5 Reasons Why Bail Reform Risk Assessment Tools Are Dangerous to Democracy

5 Reasons Why Bail Reform Risk Assessment Tools Are Dangerous to Democracy

Criminal justice risk assessment tools are algorithms designed to recommend mandatory release of a defendant who scores as a low risk for flight or criminal activity. In states that have implemented the tool in the last few years, the algorithm has forced judges to release dangerous people back on the streets.

Robert Werth of Houston’s Rice University has published a new study that proves that risk assessment tools, which are powered by artificial intelligence, have hidden bias and are only as good as the data that humans feed them.

Houston Chronicle staff writer Keri Blakinger interviewed Werth about the study that was published in the journal Social & Legal Studies and there are clear concerns about the fairness of risk assessment tools and mandatory catch and release laws.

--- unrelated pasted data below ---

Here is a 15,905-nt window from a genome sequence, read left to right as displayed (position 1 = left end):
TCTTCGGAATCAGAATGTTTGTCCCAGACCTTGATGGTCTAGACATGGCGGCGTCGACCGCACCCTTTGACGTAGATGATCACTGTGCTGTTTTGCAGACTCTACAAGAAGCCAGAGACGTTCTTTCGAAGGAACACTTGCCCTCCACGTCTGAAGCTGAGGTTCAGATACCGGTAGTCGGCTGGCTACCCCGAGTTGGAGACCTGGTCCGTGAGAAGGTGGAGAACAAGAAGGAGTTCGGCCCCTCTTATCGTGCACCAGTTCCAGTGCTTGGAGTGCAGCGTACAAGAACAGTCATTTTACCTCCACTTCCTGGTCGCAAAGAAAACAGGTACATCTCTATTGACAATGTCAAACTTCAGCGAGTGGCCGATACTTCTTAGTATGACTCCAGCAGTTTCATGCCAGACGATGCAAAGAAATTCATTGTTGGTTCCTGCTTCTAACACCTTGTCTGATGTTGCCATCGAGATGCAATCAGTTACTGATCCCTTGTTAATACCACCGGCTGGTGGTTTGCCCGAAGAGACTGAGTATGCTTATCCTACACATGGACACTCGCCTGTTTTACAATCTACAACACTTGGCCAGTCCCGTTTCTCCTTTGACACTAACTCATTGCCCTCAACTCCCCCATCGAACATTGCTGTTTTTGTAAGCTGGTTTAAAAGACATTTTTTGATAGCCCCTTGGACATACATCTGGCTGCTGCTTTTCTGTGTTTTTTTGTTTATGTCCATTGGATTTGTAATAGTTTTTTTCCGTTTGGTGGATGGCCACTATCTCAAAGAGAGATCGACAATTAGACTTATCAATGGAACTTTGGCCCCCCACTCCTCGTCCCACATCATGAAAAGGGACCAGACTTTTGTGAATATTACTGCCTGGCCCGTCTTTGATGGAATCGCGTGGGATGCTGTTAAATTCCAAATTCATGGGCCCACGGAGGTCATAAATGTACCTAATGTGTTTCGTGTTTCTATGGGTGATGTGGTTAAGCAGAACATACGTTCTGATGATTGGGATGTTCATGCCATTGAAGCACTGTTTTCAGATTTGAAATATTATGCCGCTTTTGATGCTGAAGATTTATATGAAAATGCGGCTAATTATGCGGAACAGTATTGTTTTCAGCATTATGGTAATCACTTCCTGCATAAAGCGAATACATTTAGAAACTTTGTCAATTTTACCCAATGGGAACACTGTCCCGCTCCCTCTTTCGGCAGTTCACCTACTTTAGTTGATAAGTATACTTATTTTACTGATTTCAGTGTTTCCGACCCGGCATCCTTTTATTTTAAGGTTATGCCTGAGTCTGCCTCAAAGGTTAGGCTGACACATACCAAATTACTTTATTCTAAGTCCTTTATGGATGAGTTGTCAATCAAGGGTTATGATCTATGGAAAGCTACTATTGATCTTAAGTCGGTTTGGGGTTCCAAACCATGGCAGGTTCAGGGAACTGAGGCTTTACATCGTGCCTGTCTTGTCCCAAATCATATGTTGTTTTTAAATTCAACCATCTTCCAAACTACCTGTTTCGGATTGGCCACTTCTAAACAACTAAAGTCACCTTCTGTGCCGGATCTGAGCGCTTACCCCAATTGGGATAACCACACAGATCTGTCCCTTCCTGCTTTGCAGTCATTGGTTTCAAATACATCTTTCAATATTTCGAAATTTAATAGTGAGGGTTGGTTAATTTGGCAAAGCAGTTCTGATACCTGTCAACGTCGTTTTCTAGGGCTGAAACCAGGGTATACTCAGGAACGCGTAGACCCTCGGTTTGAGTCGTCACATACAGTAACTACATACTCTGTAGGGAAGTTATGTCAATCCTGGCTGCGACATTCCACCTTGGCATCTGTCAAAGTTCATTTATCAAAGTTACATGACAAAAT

Risk Assessment Tools Are Too Risky!

  1. We don’t know how the algorithms calculate risk because the formula is developed by a private company and proprietary. Defendants cannot even contest the result.
  2. Crimes like murder have a low-recidivism rate, which can cause the risk assessment tool to score lower on the likelihood that a person will reoffend even though they committed a fatal crime.
  3. Race, gender, and age are factored into the algorithm which often creates bias. Many studies are already reporting data that show racial bias.
  4. In many states judges must defer to the results of the risk assessment tool and give a defendant mandatory release without cash bail to help insure their return to court.
  5. There is no possibility for zero risk. These tools change the question of “is this person dangerous” to “how dangerous is this person”

Werth challenges the argument that risk assessment tools are more fair because they do away with subjective judgments of human bias. The data that is used to create the algorithms are supplied by prior arrest data which is driven by what crimes police in any given community choose to prioritize. In affect, the arrest data is already biased, so the algorithm reproduces the biases in policing and prosecution. And even more dangerous to our justice system, hides the bias from everyone, including the judge and defendant.  

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